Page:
Is Sherlock Holmes, by which I mean the written Holmes, on the decline? Yes it may seem a silly question but, if the internet can be taken as indicative, the answer must be yes.
The younger generation is where the societies of the future should be populated from and they increasingly exist (and coordinate) online. A mere glance at this world clearly demonstrates one thing – and that is that screen adaptations (and what the casts of said adaptations are up to) are talked about a lot and the original written Holmes barely at all.
Go to the more "traditional" society and the situation is the reverse. If I glance at any of the copies of The Sherlock Holmes Journal in my possession the articles are all pretty much about the written Holmes or something connected to him (even if that connection occasionally borders on the esoteric). Significantly less space is given over to any of the screen adaptations and usually it is just after an episode or series has aired.
So this is the basic difference. The printed society journal is more about the written Holmes and the on-line "journal" (be it a blog or mailing list or Twitter account) is increasingly focused on the screen Holmes.
I see an analogy (perhaps tenuous) with the world of publishing. Go back only ten years (or maybe less) and conventional publishers pretty much controlled where books were going. Now, with the advent of e-books and easy self-publishing routes, traditional publishers are being seen as less and less relevant. People who want to get out there now have a choice.
In a similar fashion, traditional Sherlockian societies used to be the main means by which fans of Sherlock Holmes gathered and communicated and their agendas revolved very much around the written Holmes and related matters. Now people have a choice and many are increasingly focusing on the screen, rather than written, Holmes and are doing so by sticking to the internet and avoiding the more formal societies.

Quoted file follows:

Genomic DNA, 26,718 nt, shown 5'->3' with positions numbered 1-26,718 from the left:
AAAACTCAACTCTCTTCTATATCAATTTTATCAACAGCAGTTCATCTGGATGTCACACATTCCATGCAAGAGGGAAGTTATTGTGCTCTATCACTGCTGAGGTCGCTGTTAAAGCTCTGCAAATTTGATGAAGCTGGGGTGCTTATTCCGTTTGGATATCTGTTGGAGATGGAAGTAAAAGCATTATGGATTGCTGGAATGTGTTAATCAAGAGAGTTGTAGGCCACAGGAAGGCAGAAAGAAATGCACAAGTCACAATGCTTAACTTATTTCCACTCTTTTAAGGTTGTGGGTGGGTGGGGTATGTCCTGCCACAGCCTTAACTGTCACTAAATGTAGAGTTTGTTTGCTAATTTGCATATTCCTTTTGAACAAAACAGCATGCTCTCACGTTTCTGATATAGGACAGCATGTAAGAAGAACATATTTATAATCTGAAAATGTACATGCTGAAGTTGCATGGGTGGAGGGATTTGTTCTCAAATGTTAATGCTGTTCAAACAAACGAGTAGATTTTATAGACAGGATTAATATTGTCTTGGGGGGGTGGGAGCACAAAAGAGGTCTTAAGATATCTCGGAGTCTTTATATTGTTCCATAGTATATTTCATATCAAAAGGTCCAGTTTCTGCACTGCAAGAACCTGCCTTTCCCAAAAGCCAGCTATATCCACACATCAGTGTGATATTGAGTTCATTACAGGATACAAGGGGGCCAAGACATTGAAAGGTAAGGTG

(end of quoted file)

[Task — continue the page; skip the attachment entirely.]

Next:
Can this gap be bridged? I’ve seen younger people (under 25yrs) turn up to events organised by The Sherlock Holmes Society of London but I’ve rarely seen the same faces twice. I strongly suspect that many of them (not all) have turned up expecting something that revolved around the screen Holmes and have, instead, found themselves surrounded by people more enamoured with the Holmes of the page. The result is that they don’t (or rarely) come back.
If the traditional society model is to survive it needs to attract new blood. However, must it change itself significantly to do so and at what cost? Society members who are not wedded to any particular adaptation are not going to rush to embrace events that are focussed on BBC Sherlock or Elementary at the expense of events concerning the written Holmes. If a society moves too far in its efforts to capture the interest of new Sherlockians will it end up alienating its existing membership? Furthermore, if societies start embracing screen Holmeses at the expense of the written one will we start to lose (albeit slowly) the written Holmes or at least lose the ability to tell the original apart from any of the screen/stage adaptations? Artists and actors have already given the world of Sherlock Holmes items that many people assume were part of Conan Doyle’s original image. The deerstalker was given to us by the artist Sidney Paget not Conan Doyle. The curved pipe was given to us by stage actor William Gillette. Both of these items now form part of the iconic Holmes image yet neither was part of the Holmes conceived by Doyle.
|In the rush to embrace the new will we forget the old?|
For this reason as much as anything else I think it is important that traditional societies keep reminding us of the original Holmes and we do need new people to pick up this baton. If the younger generation of Holmes fans really love the character they will stand ready to receive this baton. After all, the prettiest flower still needs its roots in order to survive.
Written by Alistair DuncanBuy my books here